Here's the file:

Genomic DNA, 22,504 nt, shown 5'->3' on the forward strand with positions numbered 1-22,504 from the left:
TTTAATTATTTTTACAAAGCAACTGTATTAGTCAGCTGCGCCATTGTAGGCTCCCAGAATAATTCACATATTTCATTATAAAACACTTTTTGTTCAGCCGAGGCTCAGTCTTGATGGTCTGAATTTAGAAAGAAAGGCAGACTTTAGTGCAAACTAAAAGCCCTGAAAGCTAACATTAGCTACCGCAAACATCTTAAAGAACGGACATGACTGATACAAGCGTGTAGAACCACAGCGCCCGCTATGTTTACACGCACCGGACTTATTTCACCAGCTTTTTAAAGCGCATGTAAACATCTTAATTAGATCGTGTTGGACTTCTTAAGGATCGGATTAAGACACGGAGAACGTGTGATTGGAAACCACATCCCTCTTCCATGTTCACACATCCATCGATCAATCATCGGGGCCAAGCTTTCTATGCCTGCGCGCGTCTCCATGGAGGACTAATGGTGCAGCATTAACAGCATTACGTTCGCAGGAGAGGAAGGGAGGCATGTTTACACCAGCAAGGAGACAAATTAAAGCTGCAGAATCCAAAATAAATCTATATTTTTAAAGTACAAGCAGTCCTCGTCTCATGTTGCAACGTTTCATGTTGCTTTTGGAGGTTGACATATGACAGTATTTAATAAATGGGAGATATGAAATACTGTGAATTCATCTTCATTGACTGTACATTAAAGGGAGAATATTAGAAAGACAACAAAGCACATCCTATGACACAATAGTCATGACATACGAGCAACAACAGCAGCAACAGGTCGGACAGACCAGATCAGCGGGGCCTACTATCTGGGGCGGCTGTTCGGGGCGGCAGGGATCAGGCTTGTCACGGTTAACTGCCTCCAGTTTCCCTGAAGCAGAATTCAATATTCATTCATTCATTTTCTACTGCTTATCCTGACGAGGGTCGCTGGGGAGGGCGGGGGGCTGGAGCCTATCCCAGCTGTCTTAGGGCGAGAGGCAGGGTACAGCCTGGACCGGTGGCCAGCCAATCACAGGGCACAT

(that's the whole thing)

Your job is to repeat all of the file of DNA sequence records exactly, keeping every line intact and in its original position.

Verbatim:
Genomic DNA, 22,504 nt, shown 5'->3' on the forward strand with positions numbered 1-22,504 from the left:
TTTAATTATTTTTACAAAGCAACTGTATTAGTCAGCTGCGCCATTGTAGGCTCCCAGAATAATTCACATATTTCATTATAAAACACTTTTTGTTCAGCCGAGGCTCAGTCTTGATGGTCTGAATTTAGAAAGAAAGGCAGACTTTAGTGCAAACTAAAAGCCCTGAAAGCTAACATTAGCTACCGCAAACATCTTAAAGAACGGACATGACTGATACAAGCGTGTAGAACCACAGCGCCCGCTATGTTTACACGCACCGGACTTATTTCACCAGCTTTTTAAAGCGCATGTAAACATCTTAATTAGATCGTGTTGGACTTCTTAAGGATCGGATTAAGACACGGAGAACGTGTGATTGGAAACCACATCCCTCTTCCATGTTCACACATCCATCGATCAATCATCGGGGCCAAGCTTTCTATGCCTGCGCGCGTCTCCATGGAGGACTAATGGTGCAGCATTAACAGCATTACGTTCGCAGGAGAGGAAGGGAGGCATGTTTACACCAGCAAGGAGACAAATTAAAGCTGCAGAATCCAAAATAAATCTATATTTTTAAAGTACAAGCAGTCCTCGTCTCATGTTGCAACGTTTCATGTTGCTTTTGGAGGTTGACATATGACAGTATTTAATAAATGGGAGATATGAAATACTGTGAATTCATCTTCATTGACTGTACATTAAAGGGAGAATATTAGAAAGACAACAAAGCACATCCTATGACACAATAGTCATGACATACGAGCAACAACAGCAGCAACAGGTCGGACAGACCAGATCAGCGGGGCCTACTATCTGGGGCGGCTGTTCGGGGCGGCAGGGATCAGGCTTGTCACGGTTAACTGCCTCCAGTTTCCCTGAAGCAGAATTCAATATTCATTCATTCATTTTCTACTGCTTATCCTGACGAGGGTCGCTGGGGAGGGCGGGGGGCTGGAGCCTATCCCAGCTGTCTTAGGGCGAGAGGCAGGGTACAGCCTGGACCGGTGGCCAGCCAATCACAGGGCACAT